ERIC Number: EJ785548
Record Type: Journal
Publication Date: 2008-Feb
Reference Count: 0
Priming English Past Tense Verbs: Rules or Statistics?
Kielar, A.; Joanisse, Marc F.; Hare, M. L.
Journal of Memory and Language, v58 n2 p327-346 Feb 2008
A key question in language processing concerns the rule-like nature of many aspects of grammar. Much research on this topic has focused on English past tense morphology, which comprises a regular, rule-like pattern (e.g., bake-baked) and a set of irregular forms that defy a rule-based description (e.g., take-took). Previous studies have used past tense priming to support the theory that the two forms are processed using different cognitive mechanisms. In the present study we investigated this distinction more closely, focusing specifically on whether the regular/irregular distinction is categorical or graded. Priming for regular and irregular forms was compared, as well as for forms that are irregular but display a partial regularity (suffixed irregular verbs, e.g., sleep-slept). Participants performed a lexical decision task with either a masked visual (Experiment 1) or an auditory prime (Experiment 2). We also manipulated prime-target ISI (0 vs. 500ms), given previous studies indicating this factor might also influence the magnitude and quality of effects. We observed priming effects for both regular and irregular verbs, however the degree of priming of both was influenced by prime modality and processing time. When the prime was masked and presented for 66ms regulars and suffixed irregulars patterned together, and were different from vowel change irregular forms. As the processing time increased (using longer ISI or cross-modal presentation), all morphologically related words showed facilitation. The results suggest that priming arises as a convergence of orthographic, phonological and semantic overlap that is especially strong for morphologically related words.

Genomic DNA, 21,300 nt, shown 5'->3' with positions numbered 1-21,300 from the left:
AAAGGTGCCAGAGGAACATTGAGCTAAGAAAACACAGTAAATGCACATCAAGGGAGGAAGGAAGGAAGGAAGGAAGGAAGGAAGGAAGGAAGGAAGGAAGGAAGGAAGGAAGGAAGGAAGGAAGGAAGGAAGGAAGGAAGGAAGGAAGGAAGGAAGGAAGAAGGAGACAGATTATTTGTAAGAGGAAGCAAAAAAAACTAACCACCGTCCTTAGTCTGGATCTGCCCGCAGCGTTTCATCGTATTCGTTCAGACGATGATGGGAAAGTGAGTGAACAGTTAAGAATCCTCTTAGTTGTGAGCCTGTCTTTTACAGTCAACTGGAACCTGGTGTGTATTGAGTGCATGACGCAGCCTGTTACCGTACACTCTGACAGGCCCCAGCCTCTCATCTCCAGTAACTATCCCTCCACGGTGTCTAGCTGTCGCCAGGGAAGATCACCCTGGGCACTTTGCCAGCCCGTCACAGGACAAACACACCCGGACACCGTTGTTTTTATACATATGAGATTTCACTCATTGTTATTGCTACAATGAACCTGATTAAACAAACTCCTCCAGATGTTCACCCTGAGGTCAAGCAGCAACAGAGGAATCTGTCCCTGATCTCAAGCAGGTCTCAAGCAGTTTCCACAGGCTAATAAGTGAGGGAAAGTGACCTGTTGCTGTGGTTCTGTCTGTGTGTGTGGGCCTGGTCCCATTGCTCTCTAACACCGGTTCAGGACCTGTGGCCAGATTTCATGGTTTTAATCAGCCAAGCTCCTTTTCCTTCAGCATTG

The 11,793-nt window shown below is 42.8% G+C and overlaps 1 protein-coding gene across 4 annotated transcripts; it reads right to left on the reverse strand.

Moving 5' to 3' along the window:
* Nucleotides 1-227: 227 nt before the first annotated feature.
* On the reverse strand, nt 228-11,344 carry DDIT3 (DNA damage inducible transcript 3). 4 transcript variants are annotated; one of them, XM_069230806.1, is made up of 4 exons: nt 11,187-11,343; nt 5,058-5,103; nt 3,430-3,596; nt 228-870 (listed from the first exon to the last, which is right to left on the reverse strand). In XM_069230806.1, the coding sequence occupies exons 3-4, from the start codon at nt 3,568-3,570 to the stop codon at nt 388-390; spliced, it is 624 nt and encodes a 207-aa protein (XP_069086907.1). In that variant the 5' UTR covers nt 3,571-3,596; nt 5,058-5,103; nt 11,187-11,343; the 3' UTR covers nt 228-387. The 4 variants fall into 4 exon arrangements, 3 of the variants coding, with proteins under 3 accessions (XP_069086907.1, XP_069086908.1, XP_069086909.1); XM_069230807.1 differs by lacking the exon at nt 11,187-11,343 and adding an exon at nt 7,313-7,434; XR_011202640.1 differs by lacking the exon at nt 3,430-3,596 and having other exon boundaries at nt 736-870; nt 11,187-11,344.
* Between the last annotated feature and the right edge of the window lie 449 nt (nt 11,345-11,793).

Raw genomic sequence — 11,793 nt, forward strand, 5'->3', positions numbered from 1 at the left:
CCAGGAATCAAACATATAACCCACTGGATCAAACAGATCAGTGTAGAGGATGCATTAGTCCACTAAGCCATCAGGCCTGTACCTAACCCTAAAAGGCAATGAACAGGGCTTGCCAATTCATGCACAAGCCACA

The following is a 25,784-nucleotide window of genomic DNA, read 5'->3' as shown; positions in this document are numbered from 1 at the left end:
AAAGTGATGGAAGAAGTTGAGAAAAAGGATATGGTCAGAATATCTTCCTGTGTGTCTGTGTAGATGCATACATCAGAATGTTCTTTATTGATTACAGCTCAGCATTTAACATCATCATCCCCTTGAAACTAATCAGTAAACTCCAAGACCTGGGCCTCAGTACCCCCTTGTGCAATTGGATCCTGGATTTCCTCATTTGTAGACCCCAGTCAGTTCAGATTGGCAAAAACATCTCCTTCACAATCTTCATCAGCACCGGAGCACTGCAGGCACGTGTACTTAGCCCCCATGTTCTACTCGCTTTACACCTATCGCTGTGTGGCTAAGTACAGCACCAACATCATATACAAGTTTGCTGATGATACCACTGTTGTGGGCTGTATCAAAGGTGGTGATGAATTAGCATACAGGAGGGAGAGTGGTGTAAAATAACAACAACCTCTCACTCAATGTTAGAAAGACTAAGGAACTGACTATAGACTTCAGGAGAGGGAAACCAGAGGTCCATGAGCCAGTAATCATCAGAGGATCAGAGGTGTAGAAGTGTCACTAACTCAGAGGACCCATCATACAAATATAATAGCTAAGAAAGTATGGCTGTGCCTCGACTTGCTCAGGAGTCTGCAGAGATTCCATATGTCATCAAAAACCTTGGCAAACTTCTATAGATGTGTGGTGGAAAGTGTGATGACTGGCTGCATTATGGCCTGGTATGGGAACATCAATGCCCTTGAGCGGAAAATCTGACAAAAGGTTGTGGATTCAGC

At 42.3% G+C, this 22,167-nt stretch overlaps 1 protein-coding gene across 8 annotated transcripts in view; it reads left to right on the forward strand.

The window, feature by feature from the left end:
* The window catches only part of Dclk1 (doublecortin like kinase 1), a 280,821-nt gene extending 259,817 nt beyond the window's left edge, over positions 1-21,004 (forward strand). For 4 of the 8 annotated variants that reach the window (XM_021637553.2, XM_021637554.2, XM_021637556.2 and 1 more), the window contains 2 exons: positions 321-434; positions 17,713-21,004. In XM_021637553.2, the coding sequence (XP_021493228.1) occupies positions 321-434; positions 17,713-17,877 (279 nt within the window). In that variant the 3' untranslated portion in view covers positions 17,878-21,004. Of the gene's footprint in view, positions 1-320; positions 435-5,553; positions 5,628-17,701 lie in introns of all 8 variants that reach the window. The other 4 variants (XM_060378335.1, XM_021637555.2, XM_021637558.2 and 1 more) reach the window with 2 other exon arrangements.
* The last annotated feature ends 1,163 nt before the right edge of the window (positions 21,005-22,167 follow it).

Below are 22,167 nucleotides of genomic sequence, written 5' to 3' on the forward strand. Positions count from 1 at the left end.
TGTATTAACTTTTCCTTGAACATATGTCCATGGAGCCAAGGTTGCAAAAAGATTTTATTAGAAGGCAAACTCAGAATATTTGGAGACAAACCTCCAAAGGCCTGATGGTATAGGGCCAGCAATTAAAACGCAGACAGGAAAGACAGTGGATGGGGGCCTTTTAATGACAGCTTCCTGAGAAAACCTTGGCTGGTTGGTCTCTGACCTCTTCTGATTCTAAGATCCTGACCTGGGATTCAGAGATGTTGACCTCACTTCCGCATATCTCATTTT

Descriptors: Semantics, Verbs, Language Processing, Morphemes, Suffixes, Vowels, Grammar, Experiments
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Publication Type: Journal Articles; Reports - Research
Education Level: N/A
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